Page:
When changes in the composition, processing and use of the product are proposed, the necessary changes to the scheduled heat treatment should be established and a qualified person should evaluate the efficiency of the heat treatment.

For instance, the fat content of cream makes it necessary to apply minimum conditions greater than for milk, minimum 75 °C for 15 seconds. Formulated liquid milk products with high sugar content or high viscosity also require pasteurization conditions in excess of the minimum conditions defined for milk.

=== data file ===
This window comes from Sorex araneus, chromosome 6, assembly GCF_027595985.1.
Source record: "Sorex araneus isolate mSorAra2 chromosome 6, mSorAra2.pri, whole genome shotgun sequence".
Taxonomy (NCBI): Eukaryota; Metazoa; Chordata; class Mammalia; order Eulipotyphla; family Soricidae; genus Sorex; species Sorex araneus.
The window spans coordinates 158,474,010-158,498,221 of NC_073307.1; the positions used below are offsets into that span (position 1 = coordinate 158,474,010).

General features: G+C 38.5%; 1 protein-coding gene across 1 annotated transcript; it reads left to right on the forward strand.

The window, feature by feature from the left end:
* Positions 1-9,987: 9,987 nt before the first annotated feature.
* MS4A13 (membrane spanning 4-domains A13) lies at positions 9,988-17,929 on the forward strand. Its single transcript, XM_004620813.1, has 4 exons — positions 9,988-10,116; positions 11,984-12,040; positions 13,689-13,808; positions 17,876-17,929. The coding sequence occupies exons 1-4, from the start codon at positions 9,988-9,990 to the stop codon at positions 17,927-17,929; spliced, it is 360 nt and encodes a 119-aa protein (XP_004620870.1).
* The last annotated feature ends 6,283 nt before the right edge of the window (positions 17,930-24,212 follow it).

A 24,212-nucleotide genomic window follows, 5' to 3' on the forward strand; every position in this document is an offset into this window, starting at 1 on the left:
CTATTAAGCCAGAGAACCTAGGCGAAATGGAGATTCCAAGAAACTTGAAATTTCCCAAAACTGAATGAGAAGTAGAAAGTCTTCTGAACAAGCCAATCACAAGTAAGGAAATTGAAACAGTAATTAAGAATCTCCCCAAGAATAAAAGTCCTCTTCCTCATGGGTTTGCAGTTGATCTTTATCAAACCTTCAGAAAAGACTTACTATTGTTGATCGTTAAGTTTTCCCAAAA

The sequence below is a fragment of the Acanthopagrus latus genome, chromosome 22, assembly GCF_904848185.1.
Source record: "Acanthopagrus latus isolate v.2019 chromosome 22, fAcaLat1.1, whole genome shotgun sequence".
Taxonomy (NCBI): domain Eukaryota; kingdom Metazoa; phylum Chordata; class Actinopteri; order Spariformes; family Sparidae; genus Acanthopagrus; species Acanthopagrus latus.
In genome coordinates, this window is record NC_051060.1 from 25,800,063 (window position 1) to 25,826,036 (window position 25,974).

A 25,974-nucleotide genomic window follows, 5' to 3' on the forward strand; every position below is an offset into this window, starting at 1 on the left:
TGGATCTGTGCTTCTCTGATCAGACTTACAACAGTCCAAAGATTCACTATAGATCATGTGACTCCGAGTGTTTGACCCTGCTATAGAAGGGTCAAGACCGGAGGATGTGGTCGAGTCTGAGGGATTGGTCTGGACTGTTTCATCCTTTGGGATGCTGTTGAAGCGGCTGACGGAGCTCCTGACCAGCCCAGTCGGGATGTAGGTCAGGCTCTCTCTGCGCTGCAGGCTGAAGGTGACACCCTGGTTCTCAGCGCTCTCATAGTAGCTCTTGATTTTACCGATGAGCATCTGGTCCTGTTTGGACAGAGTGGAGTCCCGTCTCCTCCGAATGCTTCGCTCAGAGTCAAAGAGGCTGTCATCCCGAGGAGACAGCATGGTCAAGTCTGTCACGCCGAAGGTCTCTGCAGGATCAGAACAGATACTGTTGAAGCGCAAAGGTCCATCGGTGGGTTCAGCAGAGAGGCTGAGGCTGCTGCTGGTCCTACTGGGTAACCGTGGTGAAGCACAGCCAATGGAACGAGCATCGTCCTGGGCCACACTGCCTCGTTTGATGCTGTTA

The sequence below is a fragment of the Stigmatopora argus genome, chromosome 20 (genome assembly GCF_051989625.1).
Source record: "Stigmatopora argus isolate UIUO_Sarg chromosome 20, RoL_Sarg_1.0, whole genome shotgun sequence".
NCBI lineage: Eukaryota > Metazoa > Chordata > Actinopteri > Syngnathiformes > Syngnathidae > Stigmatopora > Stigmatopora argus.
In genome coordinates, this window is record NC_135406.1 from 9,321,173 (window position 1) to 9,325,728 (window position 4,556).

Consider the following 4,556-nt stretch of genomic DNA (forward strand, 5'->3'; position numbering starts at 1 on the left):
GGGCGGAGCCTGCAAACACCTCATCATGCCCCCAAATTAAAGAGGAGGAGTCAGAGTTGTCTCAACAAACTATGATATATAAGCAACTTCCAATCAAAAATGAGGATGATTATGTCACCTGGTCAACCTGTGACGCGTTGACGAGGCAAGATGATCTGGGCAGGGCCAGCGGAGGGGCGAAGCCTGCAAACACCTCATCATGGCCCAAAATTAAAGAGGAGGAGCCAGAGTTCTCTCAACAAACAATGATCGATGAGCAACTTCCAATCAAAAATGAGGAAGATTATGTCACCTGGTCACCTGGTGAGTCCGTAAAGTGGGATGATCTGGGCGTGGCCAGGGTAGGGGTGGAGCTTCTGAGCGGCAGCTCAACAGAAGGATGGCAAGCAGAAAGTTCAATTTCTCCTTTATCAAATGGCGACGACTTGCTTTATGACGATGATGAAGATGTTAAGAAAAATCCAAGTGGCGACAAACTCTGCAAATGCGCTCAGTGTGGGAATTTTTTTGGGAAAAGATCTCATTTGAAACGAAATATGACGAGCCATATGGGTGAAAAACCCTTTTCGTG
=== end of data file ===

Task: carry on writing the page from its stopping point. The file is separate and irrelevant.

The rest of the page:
The products subjected to pasteurization should show a negative alkaline phosphatase reaction immediately after the heat treatment as determined by an acceptable method. Other methods could also be used to demonstrate that the appropriate heat treatment has been applied.